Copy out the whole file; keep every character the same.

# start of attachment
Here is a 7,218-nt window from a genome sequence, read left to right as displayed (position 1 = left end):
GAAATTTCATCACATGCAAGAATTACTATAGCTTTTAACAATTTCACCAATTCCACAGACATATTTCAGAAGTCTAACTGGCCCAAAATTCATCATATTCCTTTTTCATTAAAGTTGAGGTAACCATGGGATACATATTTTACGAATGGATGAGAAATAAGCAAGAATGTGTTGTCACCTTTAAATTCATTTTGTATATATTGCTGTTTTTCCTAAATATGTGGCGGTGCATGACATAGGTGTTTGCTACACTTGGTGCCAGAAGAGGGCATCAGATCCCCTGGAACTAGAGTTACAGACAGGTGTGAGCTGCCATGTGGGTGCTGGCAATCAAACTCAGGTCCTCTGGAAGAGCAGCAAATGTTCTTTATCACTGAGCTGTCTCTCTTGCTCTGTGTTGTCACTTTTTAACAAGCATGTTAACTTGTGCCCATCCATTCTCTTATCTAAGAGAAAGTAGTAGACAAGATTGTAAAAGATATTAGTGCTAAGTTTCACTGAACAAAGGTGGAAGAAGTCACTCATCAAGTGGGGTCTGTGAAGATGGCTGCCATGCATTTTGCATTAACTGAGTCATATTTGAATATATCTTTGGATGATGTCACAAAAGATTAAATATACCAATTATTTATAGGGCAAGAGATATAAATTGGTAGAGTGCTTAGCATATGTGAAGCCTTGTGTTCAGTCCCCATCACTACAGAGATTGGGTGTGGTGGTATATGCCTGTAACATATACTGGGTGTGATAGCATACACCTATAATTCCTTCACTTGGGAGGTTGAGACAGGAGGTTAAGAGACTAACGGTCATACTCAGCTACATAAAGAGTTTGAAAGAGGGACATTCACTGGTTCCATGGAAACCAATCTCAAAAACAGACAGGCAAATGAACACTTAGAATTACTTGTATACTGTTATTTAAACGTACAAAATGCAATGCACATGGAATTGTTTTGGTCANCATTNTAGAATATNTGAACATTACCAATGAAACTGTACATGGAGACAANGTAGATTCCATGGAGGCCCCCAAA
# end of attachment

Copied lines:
Here is a 7,218-nt window from a genome sequence, read left to right as displayed (position 1 = left end):
GAAATTTCATCACATGCAAGAATTACTATAGCTTTTAACAATTTCACCAATTCCACAGACATATTTCAGAAGTCTAACTGGCCCAAAATTCATCATATTCCTTTTTCATTAAAGTTGAGGTAACCATGGGATACATATTTTACGAATGGATGAGAAATAAGCAAGAATGTGTTGTCACCTTTAAATTCATTTTGTATATATTGCTGTTTTTCCTAAATATGTGGCGGTGCATGACATAGGTGTTTGCTACACTTGGTGCCAGAAGAGGGCATCAGATCCCCTGGAACTAGAGTTACAGACAGGTGTGAGCTGCCATGTGGGTGCTGGCAATCAAACTCAGGTCCTCTGGAAGAGCAGCAAATGTTCTTTATCACTGAGCTGTCTCTCTTGCTCTGTGTTGTCACTTTTTAACAAGCATGTTAACTTGTGCCCATCCATTCTCTTATCTAAGAGAAAGTAGTAGACAAGATTGTAAAAGATATTAGTGCTAAGTTTCACTGAACAAAGGTGGAAGAAGTCACTCATCAAGTGGGGTCTGTGAAGATGGCTGCCATGCATTTTGCATTAACTGAGTCATATTTGAATATATCTTTGGATGATGTCACAAAAGATTAAATATACCAATTATTTATAGGGCAAGAGATATAAATTGGTAGAGTGCTTAGCATATGTGAAGCCTTGTGTTCAGTCCCCATCACTACAGAGATTGGGTGTGGTGGTATATGCCTGTAACATATACTGGGTGTGATAGCATACACCTATAATTCCTTCACTTGGGAGGTTGAGACAGGAGGTTAAGAGACTAACGGTCATACTCAGCTACATAAAGAGTTTGAAAGAGGGACATTCACTGGTTCCATGGAAACCAATCTCAAAAACAGACAGGCAAATGAACACTTAGAATTACTTGTATACTGTTATTTAAACGTACAAAATGCAATGCACATGGAATTGTTTTGGTCANCATTNTAGAATATNTGAACATTACCAATGAAACTGTACATGGAGACAANGTAGATTCCATGGAGGCCCCCAAA